Obama, Clinton clash in YouTube debate
By John Whitesides, Political Correspondent
Monday, July 23, 2007
CHARLESTON, South Carolina (Reuters) - Hillary Clinton pounced on rival Barack Obama on Monday for his willingness to meet with some troublesome world leaders during a Democratic U.S. presidential debate starring a parade of questions posed through YouTube videos.
The debate featured video questions submitted from around the world via the Internet, from workers in Darfur refugee camps and an animated snowman worried about global warming to a strumming guitarist who sang his question about whether Democrats would raise taxes.
It was highlighted by a clash between the top 2008 Democratic contenders after Obama said he would be willing to meet with leaders of Iran, Syria, Venezuela, Cuba and North Korea. The Bush administration considers the nations regional troublemakers.
Obama, who leads Democrats in fund raising and is looking to cut Clinton's lead in polls, said it was important to search for areas "where we can potentially move forward" and added, "I think it's a disgrace that we have not spoken to them."
Clinton, the New York senator, disagreed, saying such meetings could be used as propaganda purposes.
"Certainly, we're not going to just have our president meet with Fidel Castro and Hugo Chavez and you know, the president of North Korea, Iran and Syria, until we know better what the way forward would be," she said.
The format was designed to force candidates to drop their rehearsed answers and sound bites. It sparked lively exchanges between all eight Democratic candidates on Iraq and diplomacy, and an extended discussion of race and gender involving Obama and Clinton.
Asked if Muslim leaders in the Middle East would be able to negotiate and work with a woman, Clinton said that after meeting various foreign leaders as first lady to President Bill Clinton in the 1990s: "There isn't much doubt in anyone's mind that I can be taken seriously."
Clinton said she was proud to be running as a woman, and Obama, an Illinois senator who would be the first black president, said Americans were ready to go beyond racial divisions.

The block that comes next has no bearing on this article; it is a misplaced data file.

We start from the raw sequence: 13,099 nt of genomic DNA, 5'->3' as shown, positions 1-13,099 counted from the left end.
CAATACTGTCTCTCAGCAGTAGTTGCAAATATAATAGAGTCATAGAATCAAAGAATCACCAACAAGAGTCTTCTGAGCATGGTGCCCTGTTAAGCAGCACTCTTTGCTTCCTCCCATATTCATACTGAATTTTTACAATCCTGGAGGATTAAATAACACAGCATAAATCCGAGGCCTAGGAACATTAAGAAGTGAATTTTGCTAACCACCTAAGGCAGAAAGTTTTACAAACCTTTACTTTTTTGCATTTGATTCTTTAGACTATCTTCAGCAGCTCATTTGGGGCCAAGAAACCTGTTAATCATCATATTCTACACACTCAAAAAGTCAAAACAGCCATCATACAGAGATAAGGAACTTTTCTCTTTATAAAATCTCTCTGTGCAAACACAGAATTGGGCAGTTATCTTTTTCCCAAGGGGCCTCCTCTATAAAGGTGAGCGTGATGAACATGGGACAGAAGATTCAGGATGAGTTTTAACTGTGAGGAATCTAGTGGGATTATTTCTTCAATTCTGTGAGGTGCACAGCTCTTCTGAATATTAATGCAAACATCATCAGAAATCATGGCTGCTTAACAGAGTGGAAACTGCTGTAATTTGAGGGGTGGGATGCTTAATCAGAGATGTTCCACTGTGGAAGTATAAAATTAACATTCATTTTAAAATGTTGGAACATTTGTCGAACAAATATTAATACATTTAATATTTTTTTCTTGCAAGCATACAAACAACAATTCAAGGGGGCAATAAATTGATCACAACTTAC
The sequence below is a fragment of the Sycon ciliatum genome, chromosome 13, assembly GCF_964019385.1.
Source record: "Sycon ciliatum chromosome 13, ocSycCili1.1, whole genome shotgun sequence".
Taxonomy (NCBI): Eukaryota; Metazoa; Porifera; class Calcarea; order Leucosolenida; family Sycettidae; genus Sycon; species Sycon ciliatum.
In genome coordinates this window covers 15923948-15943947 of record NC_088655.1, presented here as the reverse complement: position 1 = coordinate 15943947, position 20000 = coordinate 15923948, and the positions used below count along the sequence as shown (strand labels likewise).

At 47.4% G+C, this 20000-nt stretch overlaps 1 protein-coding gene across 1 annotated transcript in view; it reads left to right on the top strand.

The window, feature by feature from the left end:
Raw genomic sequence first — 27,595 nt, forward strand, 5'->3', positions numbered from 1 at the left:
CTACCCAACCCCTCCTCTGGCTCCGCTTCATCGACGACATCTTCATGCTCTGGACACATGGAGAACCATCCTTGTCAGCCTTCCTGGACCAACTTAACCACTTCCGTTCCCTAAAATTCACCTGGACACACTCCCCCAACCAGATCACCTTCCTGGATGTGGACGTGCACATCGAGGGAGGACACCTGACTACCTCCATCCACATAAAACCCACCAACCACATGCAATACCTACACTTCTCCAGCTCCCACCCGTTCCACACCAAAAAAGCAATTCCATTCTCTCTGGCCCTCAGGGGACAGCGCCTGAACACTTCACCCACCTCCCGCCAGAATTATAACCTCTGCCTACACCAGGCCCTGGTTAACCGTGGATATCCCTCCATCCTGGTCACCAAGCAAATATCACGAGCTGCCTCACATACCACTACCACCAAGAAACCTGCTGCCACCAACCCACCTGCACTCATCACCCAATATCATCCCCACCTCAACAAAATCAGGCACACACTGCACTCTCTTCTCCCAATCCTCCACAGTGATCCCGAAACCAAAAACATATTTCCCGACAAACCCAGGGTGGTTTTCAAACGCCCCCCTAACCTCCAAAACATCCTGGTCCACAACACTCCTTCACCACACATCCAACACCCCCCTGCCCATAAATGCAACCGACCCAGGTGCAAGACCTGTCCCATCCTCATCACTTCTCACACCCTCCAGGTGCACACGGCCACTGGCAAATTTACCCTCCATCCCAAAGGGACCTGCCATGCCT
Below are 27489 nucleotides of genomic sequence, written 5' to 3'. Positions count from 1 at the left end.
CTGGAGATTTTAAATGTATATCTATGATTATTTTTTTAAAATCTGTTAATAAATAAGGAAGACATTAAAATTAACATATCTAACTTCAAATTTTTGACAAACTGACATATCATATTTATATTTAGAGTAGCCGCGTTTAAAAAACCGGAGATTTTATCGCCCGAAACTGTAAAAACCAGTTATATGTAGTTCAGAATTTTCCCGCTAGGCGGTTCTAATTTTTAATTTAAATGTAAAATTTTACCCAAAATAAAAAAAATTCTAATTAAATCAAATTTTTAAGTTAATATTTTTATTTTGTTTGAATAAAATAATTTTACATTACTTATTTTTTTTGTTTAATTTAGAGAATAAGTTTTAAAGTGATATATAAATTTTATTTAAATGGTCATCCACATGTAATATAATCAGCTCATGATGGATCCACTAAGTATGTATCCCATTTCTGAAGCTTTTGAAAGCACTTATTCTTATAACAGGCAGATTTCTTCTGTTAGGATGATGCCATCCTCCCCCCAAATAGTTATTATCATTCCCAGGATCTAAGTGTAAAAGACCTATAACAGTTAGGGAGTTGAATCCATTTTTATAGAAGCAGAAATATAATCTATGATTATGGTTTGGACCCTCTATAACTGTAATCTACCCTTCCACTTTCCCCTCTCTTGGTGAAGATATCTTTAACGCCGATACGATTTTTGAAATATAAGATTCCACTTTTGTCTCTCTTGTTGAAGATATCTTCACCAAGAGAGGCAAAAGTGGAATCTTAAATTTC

"I couldn't run as anything other than a woman," Clinton said. "I'm excited that I may be able finally to break that hardest of all glass ceilings."
The meeting on the campus of the Citadel military college in Charleston, South Carolina, was the fourth for Democrats and comes six months before the first votes in the 2008 nominating campaign.
South Carolina, one of the first states to vote in the 2008 nominating contest, is scheduled to hold its Democratic primary along with Florida on January 29, 2008, shortly after Iowa, Nevada and New Hampshire.
Clinton leads the Democratic field in national polls and in recent polls in South Carolina. Obama, an early opponent of the Iraq war, questioned her Senate vote to authorize the war in 2002.
"The time for us to ask how we were going to get out of Iraq was before we got in," he said.
Told by a voter that Democrats were expected to end the war after they won power in Congress in the 2006 election, anti-war Ohio Rep. Dennis Kucinich said party members were unwilling to take the politically risky move of cutting off war funding.
"Yes, it is politics. The Democrats have failed the American people," he said.
More than 2,000 video questions were posted on YouTube's site for the debate. CNN editors used more than 30 of them.
The candidates also submitted their own videos. They ranged from Sen. Chris Dodd of Connecticut's joking reference to his white hair to Edwards' attempt to lay to rest the media hoopla over his $400 haircut.
Edwards's video used the soundtrack from the musical "Hair" over a montage of photos of war in Iraq and Hurricane Katrina. "What Really Matters? You Choose" said the closing card.